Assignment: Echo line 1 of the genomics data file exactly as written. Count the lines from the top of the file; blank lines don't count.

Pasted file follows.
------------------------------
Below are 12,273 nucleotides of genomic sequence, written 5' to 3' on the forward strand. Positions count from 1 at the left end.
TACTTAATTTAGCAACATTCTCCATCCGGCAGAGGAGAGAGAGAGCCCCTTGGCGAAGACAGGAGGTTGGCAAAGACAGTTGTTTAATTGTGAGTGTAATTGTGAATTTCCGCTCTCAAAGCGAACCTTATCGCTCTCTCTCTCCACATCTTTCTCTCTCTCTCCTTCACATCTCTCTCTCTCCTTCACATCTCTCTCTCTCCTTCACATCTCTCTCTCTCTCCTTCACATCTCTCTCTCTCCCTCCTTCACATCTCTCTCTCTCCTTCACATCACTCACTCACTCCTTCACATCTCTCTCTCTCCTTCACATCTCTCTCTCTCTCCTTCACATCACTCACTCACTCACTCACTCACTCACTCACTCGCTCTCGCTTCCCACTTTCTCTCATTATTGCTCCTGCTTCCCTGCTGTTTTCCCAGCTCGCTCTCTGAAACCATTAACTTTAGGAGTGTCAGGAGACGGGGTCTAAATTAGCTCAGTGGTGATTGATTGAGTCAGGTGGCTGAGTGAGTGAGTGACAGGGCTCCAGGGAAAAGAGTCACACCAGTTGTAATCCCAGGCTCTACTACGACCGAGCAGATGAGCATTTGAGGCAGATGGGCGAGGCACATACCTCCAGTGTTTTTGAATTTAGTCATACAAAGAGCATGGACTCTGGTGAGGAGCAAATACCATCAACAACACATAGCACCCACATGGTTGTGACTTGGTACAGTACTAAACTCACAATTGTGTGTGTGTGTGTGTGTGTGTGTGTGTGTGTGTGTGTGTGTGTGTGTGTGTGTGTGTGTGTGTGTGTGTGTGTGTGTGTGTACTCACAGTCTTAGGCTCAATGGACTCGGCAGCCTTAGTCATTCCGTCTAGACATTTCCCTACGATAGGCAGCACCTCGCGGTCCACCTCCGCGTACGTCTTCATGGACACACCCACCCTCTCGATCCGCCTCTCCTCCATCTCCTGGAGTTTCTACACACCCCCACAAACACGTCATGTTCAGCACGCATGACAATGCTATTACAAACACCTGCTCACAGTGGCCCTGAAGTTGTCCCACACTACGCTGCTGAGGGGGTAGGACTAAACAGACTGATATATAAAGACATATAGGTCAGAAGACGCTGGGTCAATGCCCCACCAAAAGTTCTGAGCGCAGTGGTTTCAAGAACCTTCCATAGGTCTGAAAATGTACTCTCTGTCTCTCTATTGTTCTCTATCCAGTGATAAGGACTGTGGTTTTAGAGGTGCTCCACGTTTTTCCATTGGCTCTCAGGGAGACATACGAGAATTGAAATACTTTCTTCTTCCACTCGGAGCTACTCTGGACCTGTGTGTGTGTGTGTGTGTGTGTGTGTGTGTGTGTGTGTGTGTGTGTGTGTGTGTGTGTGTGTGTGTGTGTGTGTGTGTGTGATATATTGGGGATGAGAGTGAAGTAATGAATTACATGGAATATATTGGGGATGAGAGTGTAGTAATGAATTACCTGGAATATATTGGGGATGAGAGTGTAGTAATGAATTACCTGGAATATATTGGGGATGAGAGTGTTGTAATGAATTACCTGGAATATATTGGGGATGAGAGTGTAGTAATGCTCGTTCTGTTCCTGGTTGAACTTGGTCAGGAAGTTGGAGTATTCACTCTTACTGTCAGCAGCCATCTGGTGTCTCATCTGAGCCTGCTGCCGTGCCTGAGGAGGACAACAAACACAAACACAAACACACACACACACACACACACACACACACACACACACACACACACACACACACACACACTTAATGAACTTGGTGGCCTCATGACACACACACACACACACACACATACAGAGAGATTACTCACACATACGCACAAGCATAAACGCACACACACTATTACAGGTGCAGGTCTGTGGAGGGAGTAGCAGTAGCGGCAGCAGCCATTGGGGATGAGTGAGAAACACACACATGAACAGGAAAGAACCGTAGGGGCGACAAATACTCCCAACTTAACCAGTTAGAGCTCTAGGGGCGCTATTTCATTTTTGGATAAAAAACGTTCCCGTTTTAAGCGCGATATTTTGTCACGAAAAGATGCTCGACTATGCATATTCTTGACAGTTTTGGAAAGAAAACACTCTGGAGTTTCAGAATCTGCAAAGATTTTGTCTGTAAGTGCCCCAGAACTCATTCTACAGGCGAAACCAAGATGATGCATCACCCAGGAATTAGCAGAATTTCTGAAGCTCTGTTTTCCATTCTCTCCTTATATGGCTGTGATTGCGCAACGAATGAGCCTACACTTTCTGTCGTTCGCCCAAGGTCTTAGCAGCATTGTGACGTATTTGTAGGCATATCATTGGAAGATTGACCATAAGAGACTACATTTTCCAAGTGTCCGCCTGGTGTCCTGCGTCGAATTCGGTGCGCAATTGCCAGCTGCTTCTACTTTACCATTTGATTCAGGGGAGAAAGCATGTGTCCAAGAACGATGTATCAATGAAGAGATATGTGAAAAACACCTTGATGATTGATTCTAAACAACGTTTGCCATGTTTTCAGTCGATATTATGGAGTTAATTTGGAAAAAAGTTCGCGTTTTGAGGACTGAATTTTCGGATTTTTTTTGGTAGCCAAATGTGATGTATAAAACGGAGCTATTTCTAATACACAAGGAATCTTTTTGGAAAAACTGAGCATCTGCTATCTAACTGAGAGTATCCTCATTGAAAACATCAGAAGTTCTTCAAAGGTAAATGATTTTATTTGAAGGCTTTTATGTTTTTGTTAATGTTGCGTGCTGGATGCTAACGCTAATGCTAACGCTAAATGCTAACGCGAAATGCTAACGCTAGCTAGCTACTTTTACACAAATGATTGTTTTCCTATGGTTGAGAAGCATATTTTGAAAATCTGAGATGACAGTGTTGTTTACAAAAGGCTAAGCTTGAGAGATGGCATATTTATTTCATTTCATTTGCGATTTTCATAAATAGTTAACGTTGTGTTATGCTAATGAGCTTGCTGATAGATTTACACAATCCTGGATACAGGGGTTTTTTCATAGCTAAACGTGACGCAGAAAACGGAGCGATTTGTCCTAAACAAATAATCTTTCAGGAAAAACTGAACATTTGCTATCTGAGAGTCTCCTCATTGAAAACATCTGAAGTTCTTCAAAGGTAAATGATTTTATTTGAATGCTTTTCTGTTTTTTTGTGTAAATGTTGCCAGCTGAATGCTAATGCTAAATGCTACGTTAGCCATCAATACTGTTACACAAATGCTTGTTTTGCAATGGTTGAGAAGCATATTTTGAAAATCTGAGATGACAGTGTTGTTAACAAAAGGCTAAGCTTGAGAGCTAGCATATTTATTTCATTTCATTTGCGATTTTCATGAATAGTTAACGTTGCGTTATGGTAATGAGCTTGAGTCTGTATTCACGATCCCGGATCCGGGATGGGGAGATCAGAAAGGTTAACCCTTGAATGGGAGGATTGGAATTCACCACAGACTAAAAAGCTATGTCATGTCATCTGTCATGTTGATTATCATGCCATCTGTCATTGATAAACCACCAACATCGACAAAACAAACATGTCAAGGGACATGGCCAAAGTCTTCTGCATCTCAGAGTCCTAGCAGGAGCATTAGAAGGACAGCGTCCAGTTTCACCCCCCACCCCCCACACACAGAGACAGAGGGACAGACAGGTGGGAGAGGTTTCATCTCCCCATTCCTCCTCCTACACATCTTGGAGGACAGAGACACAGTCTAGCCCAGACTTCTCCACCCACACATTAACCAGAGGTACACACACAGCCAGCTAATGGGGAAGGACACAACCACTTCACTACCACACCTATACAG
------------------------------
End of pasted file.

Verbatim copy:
Below are 12,273 nucleotides of genomic sequence, written 5' to 3' on the forward strand. Positions count from 1 at the left end.